The second oneDC Comics actually successfully identified the potential of the timeless character Gaiman had borrowed from a couple millennia of history, so Mike Carey continued the story of “that” Lucifer in the 75-issue Lucifer comic book series. And, good news, it may have been a very different story from Sandman, but it was every bit as good as the perennial Vertigo launch title. This Lucifer did seem to start out by “solving crimes” from his nightclub base… but shortly thereafter he got a little more mystical, and created his own damn(ed) reality. Then there was no lack of fantastical events, like angels breeding with humans to create lil’ godlings, ghosts, centaurs, witches, forgotten pantheons, and Mona, who stands over hedgehogs. By the end of the Lucifer Vertigo series, the whole of creation has nearly collapsed, but it was saved at the last moment by the devil himself and a British teen. God is also hanging out at some highway rest station outside of the universe. I think He needs a break.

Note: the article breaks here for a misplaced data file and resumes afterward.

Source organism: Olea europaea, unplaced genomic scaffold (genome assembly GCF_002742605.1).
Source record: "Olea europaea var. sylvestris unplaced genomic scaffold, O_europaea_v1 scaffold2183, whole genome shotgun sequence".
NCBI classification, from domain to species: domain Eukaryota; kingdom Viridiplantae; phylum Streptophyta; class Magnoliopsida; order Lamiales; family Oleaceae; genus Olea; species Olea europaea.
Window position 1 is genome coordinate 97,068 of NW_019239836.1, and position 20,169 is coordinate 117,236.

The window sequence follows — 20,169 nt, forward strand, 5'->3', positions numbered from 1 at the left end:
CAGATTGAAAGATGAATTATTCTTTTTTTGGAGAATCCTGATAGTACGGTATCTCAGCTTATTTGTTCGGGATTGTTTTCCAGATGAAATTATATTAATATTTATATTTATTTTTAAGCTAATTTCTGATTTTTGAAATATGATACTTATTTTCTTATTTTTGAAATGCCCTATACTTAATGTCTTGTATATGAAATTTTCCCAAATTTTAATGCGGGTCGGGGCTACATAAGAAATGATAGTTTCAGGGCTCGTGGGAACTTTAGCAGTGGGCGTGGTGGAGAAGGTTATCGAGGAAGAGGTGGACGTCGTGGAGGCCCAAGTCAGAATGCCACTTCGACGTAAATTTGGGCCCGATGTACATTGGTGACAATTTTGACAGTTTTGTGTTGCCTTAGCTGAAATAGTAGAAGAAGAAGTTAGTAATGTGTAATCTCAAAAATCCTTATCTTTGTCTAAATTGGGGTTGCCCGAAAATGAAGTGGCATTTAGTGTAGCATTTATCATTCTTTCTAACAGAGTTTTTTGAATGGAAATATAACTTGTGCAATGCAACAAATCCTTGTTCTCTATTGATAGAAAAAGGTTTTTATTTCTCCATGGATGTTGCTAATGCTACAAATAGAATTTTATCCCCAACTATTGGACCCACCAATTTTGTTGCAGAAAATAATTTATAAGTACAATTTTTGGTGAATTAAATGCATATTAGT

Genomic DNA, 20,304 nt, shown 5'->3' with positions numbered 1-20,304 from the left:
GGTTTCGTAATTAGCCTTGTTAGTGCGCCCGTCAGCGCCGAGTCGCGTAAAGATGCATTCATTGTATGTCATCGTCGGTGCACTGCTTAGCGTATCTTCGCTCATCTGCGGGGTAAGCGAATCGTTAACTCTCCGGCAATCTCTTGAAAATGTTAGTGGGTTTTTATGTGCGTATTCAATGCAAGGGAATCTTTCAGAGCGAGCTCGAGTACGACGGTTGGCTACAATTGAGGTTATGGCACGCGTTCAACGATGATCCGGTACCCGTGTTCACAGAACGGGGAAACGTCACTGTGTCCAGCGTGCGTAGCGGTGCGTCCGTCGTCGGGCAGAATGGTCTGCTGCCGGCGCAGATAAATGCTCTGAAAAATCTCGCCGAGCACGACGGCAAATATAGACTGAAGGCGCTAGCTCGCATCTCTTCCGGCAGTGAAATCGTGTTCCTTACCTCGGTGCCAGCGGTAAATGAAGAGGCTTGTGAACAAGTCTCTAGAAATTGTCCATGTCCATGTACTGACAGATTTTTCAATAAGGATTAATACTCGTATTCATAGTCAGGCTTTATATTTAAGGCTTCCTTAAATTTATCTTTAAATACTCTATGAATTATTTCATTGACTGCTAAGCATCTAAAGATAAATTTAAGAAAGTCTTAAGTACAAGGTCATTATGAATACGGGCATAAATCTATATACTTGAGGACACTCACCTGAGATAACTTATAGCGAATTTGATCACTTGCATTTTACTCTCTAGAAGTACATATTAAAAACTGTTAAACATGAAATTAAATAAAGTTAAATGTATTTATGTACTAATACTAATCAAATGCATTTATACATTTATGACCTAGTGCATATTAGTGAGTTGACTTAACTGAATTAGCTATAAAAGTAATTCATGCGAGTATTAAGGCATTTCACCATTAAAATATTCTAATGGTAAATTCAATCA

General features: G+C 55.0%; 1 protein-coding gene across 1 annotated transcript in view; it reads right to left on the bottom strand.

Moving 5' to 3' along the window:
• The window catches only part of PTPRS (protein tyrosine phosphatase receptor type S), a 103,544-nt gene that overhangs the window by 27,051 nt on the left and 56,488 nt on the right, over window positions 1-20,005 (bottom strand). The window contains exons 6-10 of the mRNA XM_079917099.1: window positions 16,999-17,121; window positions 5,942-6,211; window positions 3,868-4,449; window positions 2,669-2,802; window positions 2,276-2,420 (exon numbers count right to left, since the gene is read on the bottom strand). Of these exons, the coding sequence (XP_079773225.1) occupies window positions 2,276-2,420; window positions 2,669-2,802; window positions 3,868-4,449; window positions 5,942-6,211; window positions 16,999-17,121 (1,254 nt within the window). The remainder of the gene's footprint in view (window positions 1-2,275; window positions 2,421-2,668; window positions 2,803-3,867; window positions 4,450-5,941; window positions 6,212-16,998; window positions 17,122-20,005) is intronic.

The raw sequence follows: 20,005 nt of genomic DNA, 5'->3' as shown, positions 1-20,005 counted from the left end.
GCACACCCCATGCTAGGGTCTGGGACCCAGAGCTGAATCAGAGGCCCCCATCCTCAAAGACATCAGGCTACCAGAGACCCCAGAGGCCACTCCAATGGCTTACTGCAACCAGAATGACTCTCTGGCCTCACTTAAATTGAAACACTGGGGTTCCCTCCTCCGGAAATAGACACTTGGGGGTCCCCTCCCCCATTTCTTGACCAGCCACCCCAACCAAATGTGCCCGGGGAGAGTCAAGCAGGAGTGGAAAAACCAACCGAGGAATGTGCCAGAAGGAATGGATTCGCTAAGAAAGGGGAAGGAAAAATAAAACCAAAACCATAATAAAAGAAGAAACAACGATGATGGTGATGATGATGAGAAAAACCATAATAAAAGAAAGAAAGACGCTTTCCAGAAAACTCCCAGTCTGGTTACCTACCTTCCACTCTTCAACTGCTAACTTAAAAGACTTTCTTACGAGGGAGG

Suffice it to say, I don’t think Fox’s Lucifer is going to dip into the centaur well.

But Fox’s Lucifer is ostensibly based on the comic book character. There’s the Lux nightclub, (facial reconstruction) Mazikeen, and much of the Gaiman flare for “I’m so tired of everybody always blaming me for everything”. This is a series where, somehow, Neil Gaiman gets credit for creating the devil (even if this devil isn’t fit to lick Bowie’s boots). This is, like Gotham, Arrow, and iZombie before it, yet another primetime series based on a comic book franchise.

And that’s kind of amazing.